Observer staff report
Gaining organic certification can be an overwhelming expense for a small food producer. That means that while many follow practices that most of us would consider environmentally friendly and chemical-free, they can’t technically call their products organic.
A new source of funding can help producers gain the certification that may help drive their sales.
The U.S. Department of Agriculture announced last week that approximately $13 million in Farm Bill funding is now available for organic certification cost-share assistance.
“Consumer demand for organic products is surging across the country,” said Secretary Tom Vilsack in a press release. “To meet this demand, we need to make sure that small farmers who choose to grow organic products can afford to get certified. Organic food is now a multi-billion dollar industry, and helping this sector continue to grow creates jobs across the country.”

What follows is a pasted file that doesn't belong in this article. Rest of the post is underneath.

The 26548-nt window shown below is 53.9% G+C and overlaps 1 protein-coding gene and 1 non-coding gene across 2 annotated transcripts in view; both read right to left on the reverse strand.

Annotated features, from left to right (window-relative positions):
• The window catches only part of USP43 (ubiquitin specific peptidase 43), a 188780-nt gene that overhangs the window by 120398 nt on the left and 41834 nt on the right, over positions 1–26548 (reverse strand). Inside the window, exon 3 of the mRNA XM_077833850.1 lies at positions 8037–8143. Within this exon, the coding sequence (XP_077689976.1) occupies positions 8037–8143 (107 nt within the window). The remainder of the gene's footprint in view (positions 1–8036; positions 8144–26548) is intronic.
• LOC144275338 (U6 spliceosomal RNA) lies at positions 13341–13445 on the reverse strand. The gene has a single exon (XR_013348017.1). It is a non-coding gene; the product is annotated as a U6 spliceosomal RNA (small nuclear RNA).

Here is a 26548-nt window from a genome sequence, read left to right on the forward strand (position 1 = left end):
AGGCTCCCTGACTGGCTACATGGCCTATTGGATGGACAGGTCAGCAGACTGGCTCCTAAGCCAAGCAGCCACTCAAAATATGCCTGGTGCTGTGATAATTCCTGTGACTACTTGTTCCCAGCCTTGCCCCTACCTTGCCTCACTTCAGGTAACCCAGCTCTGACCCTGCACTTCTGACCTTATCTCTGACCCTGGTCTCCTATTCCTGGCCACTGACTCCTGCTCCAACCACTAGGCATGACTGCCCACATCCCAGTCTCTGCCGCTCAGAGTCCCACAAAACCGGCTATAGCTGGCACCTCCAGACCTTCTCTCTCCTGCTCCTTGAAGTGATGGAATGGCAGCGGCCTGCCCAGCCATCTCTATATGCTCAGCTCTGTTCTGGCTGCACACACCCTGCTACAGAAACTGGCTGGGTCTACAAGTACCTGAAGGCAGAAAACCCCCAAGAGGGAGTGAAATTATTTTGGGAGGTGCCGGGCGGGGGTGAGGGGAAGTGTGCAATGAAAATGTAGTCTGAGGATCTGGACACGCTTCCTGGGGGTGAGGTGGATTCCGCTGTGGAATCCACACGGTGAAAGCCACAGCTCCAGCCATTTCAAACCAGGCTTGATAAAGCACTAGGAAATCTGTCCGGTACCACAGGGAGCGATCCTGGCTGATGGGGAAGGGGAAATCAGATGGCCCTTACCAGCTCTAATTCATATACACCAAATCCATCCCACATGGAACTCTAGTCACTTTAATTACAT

The certification assistance is distributed through two programs. Through the National Organic Certification Cost-Share Program, $11.5 million is available to all 50 states, the District of Columbia and five U.S. Territories. Through the Agricultural Management Assistance Organic Certification Cost-Share Program, an additional $1.5 million is available to organic operations in 16 states, including Vermont.
These programs provide cost-share assistance for certification-related expenses incurred from Oct. 1, 2013 through Sept. 30, 2014.
Payments cover up to 75 percent of an individual producer’s or handler’s certification costs, up to a maximum of $750 per certification. To receive cost-share assistance, organic producers and handlers should contact their state agencies.